army-bands_transcontinental-railroadAfter the 13 Colonies rebelled against King George III, fife, drums and trumpets kept field commands attune to men in the heat of combat or on the march.

So it was that military music became part of the national heritage. Indeed, U.S. Army bands would serve in the War of 1812, the 1846-48 clash between Mexico and the U.S., and most notably during the Civil War from 1861-65.

At the beginning of the duel between North and South, few military bands existed beyond those regiments posted to the frontier, the U.S. Military Academy and those groups associated with a handful of state and local militia outfits. Within a few months, however, the U.S. Congress authorized the creation of additional regimental bands for the Regular Army. This law was acted on by the War Department 150 years ago, on July 13, 1861.

As in the past, the field musicians served as a means of conveying signals in battle and performed certain ceremonial functions such as guard mount. The regimental bands remained a source of morale and entertainment. The latter group had other duties as well, especially if deployed in a combat zone where they might be pressed into service on stretcher duty or other non-musical functions.

A few bands remained in the West. For the most part, however, bandsmen and field musicians were found in the Union volunteer units. At one point, as many as 213 regimental bands served in the volunteer and state organizations.

When the Civil War ended, however, the nation turned its eyes westward. The U.S. Army bands were sent there to provide music for parades and ceremonies. They brought culture and the trappings of civilization to the frontier. The bandsmen did much to foster relations between army garrisons and civilian communities, providing entertainment as concerts and playing for dances.

Army musicians rode with George Armstrong Custer and his 7th Cavalry at Washita, where they played in weather so cold, their lips froze to the mouthpieces of their instruments. Fortunately for these martial musicians, they did not accompany the regiment to the disastrous defeat at Little Big Horn in 1876, or they may well have been “Custer’s last band.”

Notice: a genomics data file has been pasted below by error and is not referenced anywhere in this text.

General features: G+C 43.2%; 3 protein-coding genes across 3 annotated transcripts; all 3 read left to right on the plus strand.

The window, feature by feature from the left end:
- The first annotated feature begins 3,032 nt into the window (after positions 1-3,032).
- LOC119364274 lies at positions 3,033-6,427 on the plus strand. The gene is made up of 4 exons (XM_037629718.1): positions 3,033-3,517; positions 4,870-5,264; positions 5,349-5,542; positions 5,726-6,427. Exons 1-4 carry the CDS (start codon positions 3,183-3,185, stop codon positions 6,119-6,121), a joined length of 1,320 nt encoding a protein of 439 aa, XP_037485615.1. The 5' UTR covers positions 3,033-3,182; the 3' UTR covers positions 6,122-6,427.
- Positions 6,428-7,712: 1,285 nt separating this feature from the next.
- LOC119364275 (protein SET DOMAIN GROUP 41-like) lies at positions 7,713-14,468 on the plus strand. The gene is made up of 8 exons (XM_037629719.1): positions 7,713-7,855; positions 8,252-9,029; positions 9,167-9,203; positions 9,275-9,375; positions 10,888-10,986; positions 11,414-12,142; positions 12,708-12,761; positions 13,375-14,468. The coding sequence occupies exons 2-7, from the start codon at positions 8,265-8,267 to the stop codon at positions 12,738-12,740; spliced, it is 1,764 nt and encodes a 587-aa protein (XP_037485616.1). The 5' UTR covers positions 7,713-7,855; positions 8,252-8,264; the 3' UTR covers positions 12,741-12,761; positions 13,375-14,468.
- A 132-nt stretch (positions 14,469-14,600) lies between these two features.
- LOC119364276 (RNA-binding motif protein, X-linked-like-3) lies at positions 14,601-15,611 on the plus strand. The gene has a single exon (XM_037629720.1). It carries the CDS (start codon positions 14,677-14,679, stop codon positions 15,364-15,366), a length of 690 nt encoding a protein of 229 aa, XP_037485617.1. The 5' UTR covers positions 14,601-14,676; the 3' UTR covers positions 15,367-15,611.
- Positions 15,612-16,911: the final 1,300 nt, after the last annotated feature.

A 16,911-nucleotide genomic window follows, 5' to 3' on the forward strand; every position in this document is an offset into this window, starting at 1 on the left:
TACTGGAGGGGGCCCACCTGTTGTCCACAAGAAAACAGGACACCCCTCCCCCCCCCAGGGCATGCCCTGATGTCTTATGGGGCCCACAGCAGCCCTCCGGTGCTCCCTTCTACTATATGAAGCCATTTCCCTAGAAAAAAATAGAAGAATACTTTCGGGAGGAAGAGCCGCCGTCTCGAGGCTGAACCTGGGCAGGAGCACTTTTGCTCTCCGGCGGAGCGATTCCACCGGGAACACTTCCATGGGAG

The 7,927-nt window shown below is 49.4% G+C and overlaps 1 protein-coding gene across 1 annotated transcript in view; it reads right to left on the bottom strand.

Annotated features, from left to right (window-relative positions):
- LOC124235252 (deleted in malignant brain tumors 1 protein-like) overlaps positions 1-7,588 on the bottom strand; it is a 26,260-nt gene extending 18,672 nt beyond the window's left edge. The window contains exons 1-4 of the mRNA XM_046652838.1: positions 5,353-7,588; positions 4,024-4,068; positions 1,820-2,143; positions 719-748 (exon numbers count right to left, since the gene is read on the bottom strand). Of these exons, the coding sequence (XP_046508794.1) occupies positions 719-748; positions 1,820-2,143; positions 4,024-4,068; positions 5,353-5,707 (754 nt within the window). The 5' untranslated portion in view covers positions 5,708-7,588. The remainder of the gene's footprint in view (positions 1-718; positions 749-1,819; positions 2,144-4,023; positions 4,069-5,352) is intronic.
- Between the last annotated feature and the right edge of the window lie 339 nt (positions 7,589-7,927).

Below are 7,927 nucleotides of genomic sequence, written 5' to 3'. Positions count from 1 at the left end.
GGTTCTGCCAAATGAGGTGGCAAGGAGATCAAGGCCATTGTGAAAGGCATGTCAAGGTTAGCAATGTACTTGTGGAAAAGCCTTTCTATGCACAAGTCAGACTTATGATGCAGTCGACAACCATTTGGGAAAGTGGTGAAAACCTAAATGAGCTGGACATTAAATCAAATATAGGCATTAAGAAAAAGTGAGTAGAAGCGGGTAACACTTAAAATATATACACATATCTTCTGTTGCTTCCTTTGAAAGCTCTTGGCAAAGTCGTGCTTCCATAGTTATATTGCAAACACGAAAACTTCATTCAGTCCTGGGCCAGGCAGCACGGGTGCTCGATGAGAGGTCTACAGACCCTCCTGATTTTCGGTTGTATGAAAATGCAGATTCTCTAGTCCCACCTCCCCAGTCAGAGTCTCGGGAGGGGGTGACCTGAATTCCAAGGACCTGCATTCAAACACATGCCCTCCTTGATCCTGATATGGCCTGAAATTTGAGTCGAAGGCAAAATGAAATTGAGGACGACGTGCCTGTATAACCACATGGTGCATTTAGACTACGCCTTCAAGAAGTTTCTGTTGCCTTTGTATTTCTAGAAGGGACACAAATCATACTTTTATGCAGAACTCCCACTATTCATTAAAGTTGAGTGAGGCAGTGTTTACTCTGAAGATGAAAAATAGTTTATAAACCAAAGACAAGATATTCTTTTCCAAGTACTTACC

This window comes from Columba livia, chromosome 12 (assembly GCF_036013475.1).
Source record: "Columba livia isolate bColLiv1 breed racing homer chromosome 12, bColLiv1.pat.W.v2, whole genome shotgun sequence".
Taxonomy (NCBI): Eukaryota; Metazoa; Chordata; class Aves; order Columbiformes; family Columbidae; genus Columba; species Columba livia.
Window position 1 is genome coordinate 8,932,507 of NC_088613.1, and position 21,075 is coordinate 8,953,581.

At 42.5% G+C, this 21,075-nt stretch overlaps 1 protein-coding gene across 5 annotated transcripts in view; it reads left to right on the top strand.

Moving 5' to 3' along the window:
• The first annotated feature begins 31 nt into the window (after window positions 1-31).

The repertoires varied greatly depending on the resources and talents of those who headed the bands. Patriotic tunes, including “The Battle Hymn of the Republic,” often found favor alongside marches and quicksteps, such as “10th U.S. Cavalry March” and “Annie May Quickstep.” Popular dance tunes played at “hops” ranged from “The Girl I Left Behind Me” and “Garry Owen,” the aire associated with the 7th Cavalry, to the “Palmyra Schottische” and “Soldaten Lieder Waltz.” Hymns and religious songs sometimes were played as well. Among them were “May Heaven’s Graces” and “Nearer My God to Thee.” Of course, a great many classical and orchestral transcriptions could be heard, with everything from a H.M.S. Pinafore potpourri to “The Light Cavalry Overture” being fair game.

As with most of the requirements to maintain a regimental band, the instruments had to be bought with funds that were not from government sources. As such, the quality and types of instruments varied, but clarinets, cornets, trombones, tubas and various types of drums were staples in the regimental bands.

At the company, troop or battery level, fifes, drums and bugles were the norm. Although these instruments could be used for entertainment, they served a more practical function. Their main use was as a means for commanders to signal orders over the din of battle. In fact, John Martin was assigned to accompany Custer’s battalion on June 25, 1876, and he survived by a quirk of fate when he was sent with a message to Capt. Frederick Benteen to “Come on…Be quick” and bring the ammunition that never arrived.

When it came to entertainment on the frontier, army musicians were an important part of the rank and file. They not only provided communications in combat, but also livened up the often monotonous garrison life with their colorful tunes.

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